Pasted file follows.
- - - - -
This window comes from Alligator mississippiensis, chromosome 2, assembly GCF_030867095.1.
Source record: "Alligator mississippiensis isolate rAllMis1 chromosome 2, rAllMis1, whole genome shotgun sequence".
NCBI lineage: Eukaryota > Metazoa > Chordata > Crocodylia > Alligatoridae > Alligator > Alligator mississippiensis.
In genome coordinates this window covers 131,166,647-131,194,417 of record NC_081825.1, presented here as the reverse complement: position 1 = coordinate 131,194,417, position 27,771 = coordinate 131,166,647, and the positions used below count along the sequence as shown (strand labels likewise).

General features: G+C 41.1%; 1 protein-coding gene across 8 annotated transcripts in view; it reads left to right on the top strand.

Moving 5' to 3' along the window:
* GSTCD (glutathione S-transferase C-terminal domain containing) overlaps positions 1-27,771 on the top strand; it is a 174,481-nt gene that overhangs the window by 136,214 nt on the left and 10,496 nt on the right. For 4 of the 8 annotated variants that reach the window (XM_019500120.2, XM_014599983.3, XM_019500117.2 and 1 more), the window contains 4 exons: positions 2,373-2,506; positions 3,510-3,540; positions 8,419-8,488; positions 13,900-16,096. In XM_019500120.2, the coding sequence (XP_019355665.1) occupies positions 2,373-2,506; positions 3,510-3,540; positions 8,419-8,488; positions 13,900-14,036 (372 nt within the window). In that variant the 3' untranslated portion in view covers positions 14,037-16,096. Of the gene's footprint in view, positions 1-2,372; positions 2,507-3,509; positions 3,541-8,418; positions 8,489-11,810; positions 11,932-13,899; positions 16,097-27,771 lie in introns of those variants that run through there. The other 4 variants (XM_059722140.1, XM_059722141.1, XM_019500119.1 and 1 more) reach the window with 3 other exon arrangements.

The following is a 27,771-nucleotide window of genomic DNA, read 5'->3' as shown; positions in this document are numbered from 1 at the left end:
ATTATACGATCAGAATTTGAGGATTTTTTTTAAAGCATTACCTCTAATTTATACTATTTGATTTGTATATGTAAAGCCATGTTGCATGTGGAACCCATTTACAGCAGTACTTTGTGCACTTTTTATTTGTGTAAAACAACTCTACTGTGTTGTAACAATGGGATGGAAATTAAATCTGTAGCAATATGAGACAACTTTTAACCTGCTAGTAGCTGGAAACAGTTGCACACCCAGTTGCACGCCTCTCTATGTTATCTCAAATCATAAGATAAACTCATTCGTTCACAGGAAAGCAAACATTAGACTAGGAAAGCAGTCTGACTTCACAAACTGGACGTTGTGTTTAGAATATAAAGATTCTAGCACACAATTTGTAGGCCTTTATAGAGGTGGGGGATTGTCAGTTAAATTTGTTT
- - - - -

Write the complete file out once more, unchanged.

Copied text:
This window comes from Alligator mississippiensis, chromosome 2, assembly GCF_030867095.1.
Source record: "Alligator mississippiensis isolate rAllMis1 chromosome 2, rAllMis1, whole genome shotgun sequence".
NCBI lineage: Eukaryota > Metazoa > Chordata > Crocodylia > Alligatoridae > Alligator > Alligator mississippiensis.
In genome coordinates this window covers 131,166,647-131,194,417 of record NC_081825.1, presented here as the reverse complement: position 1 = coordinate 131,194,417, position 27,771 = coordinate 131,166,647, and the positions used below count along the sequence as shown (strand labels likewise).

General features: G+C 41.1%; 1 protein-coding gene across 8 annotated transcripts in view; it reads left to right on the top strand.

Moving 5' to 3' along the window:
* GSTCD (glutathione S-transferase C-terminal domain containing) overlaps positions 1-27,771 on the top strand; it is a 174,481-nt gene that overhangs the window by 136,214 nt on the left and 10,496 nt on the right. For 4 of the 8 annotated variants that reach the window (XM_019500120.2, XM_014599983.3, XM_019500117.2 and 1 more), the window contains 4 exons: positions 2,373-2,506; positions 3,510-3,540; positions 8,419-8,488; positions 13,900-16,096. In XM_019500120.2, the coding sequence (XP_019355665.1) occupies positions 2,373-2,506; positions 3,510-3,540; positions 8,419-8,488; positions 13,900-14,036 (372 nt within the window). In that variant the 3' untranslated portion in view covers positions 14,037-16,096. Of the gene's footprint in view, positions 1-2,372; positions 2,507-3,509; positions 3,541-8,418; positions 8,489-11,810; positions 11,932-13,899; positions 16,097-27,771 lie in introns of those variants that run through there. The other 4 variants (XM_059722140.1, XM_059722141.1, XM_019500119.1 and 1 more) reach the window with 3 other exon arrangements.

The following is a 27,771-nucleotide window of genomic DNA, read 5'->3' as shown; positions in this document are numbered from 1 at the left end:
ATTATACGATCAGAATTTGAGGATTTTTTTTAAAGCATTACCTCTAATTTATACTATTTGATTTGTATATGTAAAGCCATGTTGCATGTGGAACCCATTTACAGCAGTACTTTGTGCACTTTTTATTTGTGTAAAACAACTCTACTGTGTTGTAACAATGGGATGGAAATTAAATCTGTAGCAATATGAGACAACTTTTAACCTGCTAGTAGCTGGAAACAGTTGCACACCCAGTTGCACGCCTCTCTATGTTATCTCAAATCATAAGATAAACTCATTCGTTCACAGGAAAGCAAACATTAGACTAGGAAAGCAGTCTGACTTCACAAACTGGACGTTGTGTTTAGAATATAAAGATTCTAGCACACAATTTGTAGGCCTTTATAGAGGTGGGGGATTGTCAGTTAAATTTGTTT